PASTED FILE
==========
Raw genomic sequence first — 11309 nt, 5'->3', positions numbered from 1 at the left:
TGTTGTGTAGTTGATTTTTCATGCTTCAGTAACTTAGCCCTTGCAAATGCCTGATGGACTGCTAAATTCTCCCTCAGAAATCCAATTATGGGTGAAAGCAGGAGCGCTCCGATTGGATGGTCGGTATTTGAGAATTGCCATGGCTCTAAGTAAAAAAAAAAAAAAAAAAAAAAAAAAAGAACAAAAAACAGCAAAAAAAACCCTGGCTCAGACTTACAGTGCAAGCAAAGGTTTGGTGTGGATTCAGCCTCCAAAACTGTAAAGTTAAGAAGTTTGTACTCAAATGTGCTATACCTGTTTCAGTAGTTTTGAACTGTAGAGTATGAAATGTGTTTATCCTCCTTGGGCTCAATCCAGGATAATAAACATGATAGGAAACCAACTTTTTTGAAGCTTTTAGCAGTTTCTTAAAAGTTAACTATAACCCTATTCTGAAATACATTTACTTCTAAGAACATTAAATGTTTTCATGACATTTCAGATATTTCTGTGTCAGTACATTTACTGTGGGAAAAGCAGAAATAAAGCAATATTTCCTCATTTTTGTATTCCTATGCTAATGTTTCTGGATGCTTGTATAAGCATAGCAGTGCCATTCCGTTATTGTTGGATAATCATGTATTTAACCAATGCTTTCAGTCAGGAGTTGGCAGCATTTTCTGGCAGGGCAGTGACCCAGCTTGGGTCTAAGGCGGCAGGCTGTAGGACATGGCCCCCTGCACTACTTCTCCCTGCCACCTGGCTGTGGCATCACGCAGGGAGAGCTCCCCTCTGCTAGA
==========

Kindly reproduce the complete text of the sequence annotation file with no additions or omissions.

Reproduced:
Raw genomic sequence first — 11309 nt, 5'->3', positions numbered from 1 at the left:
TGTTGTGTAGTTGATTTTTCATGCTTCAGTAACTTAGCCCTTGCAAATGCCTGATGGACTGCTAAATTCTCCCTCAGAAATCCAATTATGGGTGAAAGCAGGAGCGCTCCGATTGGATGGTCGGTATTTGAGAATTGCCATGGCTCTAAGTAAAAAAAAAAAAAAAAAAAAAAAAAAAGAACAAAAAACAGCAAAAAAAACCCTGGCTCAGACTTACAGTGCAAGCAAAGGTTTGGTGTGGATTCAGCCTCCAAAACTGTAAAGTTAAGAAGTTTGTACTCAAATGTGCTATACCTGTTTCAGTAGTTTTGAACTGTAGAGTATGAAATGTGTTTATCCTCCTTGGGCTCAATCCAGGATAATAAACATGATAGGAAACCAACTTTTTTGAAGCTTTTAGCAGTTTCTTAAAAGTTAACTATAACCCTATTCTGAAATACATTTACTTCTAAGAACATTAAATGTTTTCATGACATTTCAGATATTTCTGTGTCAGTACATTTACTGTGGGAAAAGCAGAAATAAAGCAATATTTCCTCATTTTTGTATTCCTATGCTAATGTTTCTGGATGCTTGTATAAGCATAGCAGTGCCATTCCGTTATTGTTGGATAATCATGTATTTAACCAATGCTTTCAGTCAGGAGTTGGCAGCATTTTCTGGCAGGGCAGTGACCCAGCTTGGGTCTAAGGCGGCAGGCTGTAGGACATGGCCCCCTGCACTACTTCTCCCTGCCACCTGGCTGTGGCATCACGCAGGGAGAGCTCCCCTCTGCTAGA